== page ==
Shrewd Man, That Buffett

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  • Crucial sector reports — and passes nicely  
  • What dragged down the US stock market
  • Plus, a combination to drive US shares back up into all-time highs…

Mr Warren Buffett might be a happy man at the moment — at least when he looks at his portfolio.

In Profit Watch recently, I’ve made a point of highlighting Buffett’s buying of the US big banks in the third quarter of 2018.

I suggested we could do okay following his lead, and accumulate good, long-term stakes on general market weakness and pessimism.

We know Buffett generally buys for the long term — so the swoon in US stocks from October to December probably didn’t faze him.

Now those big US banks are releasing their latest quarterly results. These are a fine way to take the pulse of the US economy.

And what do we see?

Today’s missive digs in to find out…and explore the implications…

The Wall Street Journal has some of the answers.

The US banks have raised their lending rates alongside the Fed hikes recently.

Borrowers are paying more.

But the banks haven’t passed these rises on to their depositors, either. 

So their income has gone up, thanks to this widening spread.

It’s a basic equation.

They’re earning more on their assets — their loans.

The cost of funds — their deposits — has remained low.

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That’s a nice mix for a bank anywhere.

JPMorgan Chase is regarded as the top US bank.

Its return on equity in the last quarter was a healthy 12% — despite lower trading revenues and a weak mortgage market.

It appears a healthy US consumer and the economy in general drove the result.

Citigroup saw the same weakness around its trading desks and investment banking.

But lending was up — and the bank swung back into profit from a year ago. 

The stock is up 20% from the 24 December low.

In 2018, Bank of America made the largest profit in its history.

It’s up 25% from December.

Even Goldman Sachs had a bounce — and the Malaysian government is threatening to chase it for US$7 billion it lost as part of the 1MDB scandal.

Now, these results are noticeable for two key reasons…

Rising banks to offset weak tech sector?

One is that it shows that the US economy is ticking over.

Banks wouldn’t be posting these nice numbers if people weren’t borrowing and paying back their loans on time.

It’s an affirmation on that front.

But the big banks are important for the US market as well — if it’s going to push back into all-time new highs.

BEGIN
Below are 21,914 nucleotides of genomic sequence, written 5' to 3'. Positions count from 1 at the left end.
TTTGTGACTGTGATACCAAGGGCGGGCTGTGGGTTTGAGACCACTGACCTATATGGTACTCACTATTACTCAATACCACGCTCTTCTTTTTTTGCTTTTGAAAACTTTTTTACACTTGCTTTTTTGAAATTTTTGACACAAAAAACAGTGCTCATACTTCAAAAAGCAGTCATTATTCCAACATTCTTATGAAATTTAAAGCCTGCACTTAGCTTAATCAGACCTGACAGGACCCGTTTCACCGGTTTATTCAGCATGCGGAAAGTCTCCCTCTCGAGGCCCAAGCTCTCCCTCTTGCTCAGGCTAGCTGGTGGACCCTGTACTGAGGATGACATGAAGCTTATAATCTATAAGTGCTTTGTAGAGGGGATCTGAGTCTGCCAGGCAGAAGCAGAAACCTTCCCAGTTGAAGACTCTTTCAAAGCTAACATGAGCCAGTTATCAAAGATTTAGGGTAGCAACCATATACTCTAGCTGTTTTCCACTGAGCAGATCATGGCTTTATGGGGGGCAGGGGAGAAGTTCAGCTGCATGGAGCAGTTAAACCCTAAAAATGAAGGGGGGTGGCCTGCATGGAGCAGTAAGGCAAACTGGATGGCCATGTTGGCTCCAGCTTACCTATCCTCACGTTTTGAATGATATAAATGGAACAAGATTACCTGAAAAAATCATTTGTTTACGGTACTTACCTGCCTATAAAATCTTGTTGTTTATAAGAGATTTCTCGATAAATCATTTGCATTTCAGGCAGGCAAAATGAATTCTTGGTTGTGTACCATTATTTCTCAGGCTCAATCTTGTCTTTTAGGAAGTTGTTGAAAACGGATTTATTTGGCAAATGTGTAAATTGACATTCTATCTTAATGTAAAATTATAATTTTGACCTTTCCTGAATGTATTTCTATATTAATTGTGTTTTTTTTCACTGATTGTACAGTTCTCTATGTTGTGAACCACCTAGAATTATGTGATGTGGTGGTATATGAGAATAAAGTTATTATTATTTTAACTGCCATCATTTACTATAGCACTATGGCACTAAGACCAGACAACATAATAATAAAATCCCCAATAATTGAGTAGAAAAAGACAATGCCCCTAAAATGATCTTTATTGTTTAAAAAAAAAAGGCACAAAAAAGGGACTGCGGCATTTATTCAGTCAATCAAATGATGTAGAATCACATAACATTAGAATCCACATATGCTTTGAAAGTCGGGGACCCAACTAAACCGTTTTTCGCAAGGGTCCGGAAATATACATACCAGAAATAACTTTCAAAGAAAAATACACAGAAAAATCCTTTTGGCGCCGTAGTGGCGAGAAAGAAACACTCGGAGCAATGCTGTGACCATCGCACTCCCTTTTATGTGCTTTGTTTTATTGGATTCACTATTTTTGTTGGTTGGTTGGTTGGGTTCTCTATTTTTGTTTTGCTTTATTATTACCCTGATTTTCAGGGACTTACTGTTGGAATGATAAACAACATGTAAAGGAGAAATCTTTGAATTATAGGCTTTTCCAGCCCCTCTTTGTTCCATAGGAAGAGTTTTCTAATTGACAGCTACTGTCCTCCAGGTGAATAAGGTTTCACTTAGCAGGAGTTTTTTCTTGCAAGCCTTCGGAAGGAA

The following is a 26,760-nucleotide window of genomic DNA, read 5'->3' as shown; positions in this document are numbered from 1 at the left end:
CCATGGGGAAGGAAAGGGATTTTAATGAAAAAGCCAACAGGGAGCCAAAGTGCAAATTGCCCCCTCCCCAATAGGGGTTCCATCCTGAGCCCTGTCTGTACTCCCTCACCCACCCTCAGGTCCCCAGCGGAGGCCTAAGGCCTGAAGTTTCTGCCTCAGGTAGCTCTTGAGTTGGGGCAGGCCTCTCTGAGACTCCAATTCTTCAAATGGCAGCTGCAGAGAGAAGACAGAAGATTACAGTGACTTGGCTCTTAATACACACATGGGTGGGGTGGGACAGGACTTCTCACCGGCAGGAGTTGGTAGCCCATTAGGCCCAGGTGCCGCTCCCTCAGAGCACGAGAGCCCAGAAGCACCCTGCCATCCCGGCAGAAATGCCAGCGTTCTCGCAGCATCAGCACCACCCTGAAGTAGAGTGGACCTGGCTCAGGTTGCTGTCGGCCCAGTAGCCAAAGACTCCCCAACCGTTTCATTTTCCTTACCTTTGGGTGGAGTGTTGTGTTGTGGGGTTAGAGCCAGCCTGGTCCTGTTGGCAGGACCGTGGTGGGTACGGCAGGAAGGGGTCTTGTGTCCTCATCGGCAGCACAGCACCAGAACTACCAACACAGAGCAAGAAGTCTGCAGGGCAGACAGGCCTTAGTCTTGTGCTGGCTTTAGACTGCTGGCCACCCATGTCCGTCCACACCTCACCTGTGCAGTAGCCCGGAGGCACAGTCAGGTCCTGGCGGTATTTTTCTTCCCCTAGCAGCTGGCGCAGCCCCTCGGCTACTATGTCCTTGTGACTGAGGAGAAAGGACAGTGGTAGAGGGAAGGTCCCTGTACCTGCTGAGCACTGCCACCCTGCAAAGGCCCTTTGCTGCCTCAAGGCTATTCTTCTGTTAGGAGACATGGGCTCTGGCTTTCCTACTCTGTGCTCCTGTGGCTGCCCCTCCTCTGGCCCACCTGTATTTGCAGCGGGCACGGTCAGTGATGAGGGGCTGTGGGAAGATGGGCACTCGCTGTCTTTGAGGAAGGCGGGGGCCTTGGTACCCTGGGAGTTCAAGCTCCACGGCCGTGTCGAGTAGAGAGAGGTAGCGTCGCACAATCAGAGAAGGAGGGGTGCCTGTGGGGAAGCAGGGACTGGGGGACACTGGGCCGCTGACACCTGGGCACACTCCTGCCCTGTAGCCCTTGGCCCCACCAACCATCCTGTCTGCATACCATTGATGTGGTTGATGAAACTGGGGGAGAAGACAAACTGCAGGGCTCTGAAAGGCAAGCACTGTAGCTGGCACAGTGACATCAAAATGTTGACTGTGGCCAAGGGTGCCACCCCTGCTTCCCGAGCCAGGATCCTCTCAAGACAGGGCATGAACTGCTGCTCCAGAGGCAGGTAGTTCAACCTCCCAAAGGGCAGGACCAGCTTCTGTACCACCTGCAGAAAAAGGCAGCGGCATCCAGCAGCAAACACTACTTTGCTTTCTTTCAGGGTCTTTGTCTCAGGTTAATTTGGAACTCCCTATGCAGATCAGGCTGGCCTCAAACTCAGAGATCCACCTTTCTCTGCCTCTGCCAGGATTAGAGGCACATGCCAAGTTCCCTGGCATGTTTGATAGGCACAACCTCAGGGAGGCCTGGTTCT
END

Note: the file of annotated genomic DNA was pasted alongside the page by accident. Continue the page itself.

You see, the recent selloff in the tech sector is what dragged the market down.

These are huge companies.

Apple’s market cap, for example, has dropped nearly US$300 billion recently.

The stock has fallen from a high of US$233 in October 2018 to US$154.

Amazon has dropped nearly US$180 billion in market cap, too.

These are large figures.

There’s no guarantee either stock will go back to its former peak, either — not anytime soon, anyway.

That could keep a lid on the overall market. Facebook has been battered recently, too.

That’s where the banks could come in.

JPMorgan Chase has a market cap of US$340 billion. Bank of America has a market cap of US$279 billion. The figure for Wells Fargo is US$230 billion.

So they’re much smaller than the big tech stocks but not insubstantial either.

All three companies trade on a price to earnings (P/E) ratio of around 12.

That’s pretty modest.

Essentially, the market is not really prepared to price these stocks for much growth.

However, should this change — and the multiple expands for the US banking sector — it could help lift the US market back into all-time highs.

The banks could rise in market cap to offset the decline we’ve seen in tech.

And if US tech lifts up again alongside the banks, then we have a recipe for the market to really break out.

Now, take all this with a grain of salt. It’s a potential scenario only.

Indeed, the complete opposite could happen, and we could see multiples contract — and take the level of the market down.

Today’s Profit Watch is merely an observation of the potential for the US banking sector to lift the US market higher than it is now.

It’s not guaranteed, but we can presume Mr Buffett is thinking along similar lines.

It’s more likely than not, in my view, over the long term.

While he waits to see what happens, Buffett grabs the dividends these guys pay out along the way.

Shrewd man, that Buffett.

All the best,

Callum Newman Signature

Callum Newman,
Editor, Profit Watch

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